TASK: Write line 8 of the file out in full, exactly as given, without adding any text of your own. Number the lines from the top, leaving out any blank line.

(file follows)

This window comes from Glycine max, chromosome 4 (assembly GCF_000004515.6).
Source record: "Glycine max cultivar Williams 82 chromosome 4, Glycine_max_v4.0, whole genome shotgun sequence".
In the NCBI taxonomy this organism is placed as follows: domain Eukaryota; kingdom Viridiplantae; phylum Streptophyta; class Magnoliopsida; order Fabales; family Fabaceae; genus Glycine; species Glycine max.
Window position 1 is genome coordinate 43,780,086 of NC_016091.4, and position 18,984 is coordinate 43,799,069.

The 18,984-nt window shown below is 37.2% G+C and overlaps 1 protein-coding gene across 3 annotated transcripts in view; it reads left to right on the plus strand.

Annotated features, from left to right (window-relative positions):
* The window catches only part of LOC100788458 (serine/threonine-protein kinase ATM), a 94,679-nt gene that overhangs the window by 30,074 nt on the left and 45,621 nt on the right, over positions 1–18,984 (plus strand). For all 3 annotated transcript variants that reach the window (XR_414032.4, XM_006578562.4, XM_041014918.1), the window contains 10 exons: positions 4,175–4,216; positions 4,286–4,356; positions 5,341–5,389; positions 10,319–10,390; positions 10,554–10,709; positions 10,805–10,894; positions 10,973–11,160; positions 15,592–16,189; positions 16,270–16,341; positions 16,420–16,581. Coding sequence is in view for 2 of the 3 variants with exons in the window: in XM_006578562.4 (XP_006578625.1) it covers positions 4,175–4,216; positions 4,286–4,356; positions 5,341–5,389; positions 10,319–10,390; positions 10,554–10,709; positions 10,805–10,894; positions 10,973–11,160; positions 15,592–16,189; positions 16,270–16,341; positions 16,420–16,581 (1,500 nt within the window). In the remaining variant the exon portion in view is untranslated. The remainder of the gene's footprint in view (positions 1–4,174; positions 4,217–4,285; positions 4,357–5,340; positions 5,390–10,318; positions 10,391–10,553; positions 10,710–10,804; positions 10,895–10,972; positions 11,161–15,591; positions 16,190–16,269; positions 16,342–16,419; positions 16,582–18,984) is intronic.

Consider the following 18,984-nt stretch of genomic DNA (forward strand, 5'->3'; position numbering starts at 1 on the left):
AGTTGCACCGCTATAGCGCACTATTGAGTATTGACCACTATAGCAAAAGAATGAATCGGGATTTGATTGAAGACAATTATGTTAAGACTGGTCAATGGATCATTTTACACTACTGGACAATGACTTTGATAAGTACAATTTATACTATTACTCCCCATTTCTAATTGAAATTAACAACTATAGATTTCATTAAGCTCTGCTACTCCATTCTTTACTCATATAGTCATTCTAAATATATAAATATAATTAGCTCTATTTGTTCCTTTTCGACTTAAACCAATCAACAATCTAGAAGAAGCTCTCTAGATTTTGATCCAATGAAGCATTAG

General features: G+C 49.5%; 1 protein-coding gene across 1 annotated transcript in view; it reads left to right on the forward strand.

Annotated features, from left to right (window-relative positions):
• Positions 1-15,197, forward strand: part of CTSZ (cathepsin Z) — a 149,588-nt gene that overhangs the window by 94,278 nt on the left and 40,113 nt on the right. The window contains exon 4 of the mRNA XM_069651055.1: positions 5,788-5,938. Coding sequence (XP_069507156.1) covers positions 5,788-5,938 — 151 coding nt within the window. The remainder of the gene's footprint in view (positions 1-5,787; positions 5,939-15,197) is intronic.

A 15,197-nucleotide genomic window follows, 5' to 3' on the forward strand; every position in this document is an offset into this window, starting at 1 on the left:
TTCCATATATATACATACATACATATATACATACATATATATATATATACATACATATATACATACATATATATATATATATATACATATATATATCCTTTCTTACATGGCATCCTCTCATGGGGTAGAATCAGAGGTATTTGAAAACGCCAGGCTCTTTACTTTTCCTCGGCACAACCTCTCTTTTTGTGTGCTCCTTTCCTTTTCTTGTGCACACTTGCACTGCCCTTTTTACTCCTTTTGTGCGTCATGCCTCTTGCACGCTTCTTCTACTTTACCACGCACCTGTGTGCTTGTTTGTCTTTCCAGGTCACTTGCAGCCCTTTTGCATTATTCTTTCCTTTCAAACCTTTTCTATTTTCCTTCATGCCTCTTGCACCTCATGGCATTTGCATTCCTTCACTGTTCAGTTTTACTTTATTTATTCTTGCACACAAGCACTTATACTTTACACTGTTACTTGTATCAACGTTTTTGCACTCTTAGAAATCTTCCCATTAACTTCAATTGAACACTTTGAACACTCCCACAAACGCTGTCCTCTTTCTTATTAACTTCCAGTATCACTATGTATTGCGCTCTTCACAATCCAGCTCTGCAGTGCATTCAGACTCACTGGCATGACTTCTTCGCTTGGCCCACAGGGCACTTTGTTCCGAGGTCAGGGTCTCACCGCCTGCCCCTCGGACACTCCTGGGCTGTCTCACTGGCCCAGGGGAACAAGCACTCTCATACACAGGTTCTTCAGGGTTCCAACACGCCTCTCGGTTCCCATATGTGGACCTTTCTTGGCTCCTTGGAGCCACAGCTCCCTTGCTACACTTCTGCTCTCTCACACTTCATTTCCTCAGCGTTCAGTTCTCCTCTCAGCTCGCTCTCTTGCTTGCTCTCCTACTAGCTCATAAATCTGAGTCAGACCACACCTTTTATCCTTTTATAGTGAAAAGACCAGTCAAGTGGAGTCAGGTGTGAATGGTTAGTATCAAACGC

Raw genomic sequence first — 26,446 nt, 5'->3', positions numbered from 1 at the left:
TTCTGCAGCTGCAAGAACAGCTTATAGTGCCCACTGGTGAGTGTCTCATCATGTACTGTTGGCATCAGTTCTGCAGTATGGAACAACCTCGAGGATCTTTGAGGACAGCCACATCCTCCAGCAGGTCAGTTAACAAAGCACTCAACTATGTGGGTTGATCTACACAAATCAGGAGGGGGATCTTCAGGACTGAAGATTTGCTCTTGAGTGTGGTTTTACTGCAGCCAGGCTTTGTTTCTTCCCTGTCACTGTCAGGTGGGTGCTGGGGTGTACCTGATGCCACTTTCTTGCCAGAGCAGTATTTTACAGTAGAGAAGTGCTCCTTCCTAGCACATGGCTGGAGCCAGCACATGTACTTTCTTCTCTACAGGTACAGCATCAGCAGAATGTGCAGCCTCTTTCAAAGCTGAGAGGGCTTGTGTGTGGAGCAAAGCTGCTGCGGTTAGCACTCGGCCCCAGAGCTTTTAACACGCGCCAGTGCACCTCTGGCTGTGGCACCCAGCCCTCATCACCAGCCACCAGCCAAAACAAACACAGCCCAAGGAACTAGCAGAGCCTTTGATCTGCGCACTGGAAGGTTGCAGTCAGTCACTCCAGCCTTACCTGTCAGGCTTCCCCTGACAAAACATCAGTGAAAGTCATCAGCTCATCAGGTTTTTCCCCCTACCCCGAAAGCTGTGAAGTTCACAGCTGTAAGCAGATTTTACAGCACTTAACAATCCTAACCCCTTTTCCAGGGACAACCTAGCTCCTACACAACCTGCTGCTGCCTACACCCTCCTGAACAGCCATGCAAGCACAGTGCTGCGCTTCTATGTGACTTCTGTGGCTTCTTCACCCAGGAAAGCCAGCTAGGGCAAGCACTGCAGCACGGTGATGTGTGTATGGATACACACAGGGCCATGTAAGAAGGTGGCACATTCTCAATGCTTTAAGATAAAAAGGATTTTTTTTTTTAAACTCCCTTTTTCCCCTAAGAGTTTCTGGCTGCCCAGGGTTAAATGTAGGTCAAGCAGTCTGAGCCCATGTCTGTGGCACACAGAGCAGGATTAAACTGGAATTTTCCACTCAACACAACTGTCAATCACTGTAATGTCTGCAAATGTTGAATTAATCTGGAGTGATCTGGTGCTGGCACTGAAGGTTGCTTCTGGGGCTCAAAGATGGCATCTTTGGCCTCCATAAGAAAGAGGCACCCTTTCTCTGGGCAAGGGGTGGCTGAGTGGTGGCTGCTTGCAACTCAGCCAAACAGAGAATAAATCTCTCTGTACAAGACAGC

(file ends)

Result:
Consider the following 18,984-nt stretch of genomic DNA (forward strand, 5'->3'; position numbering starts at 1 on the left):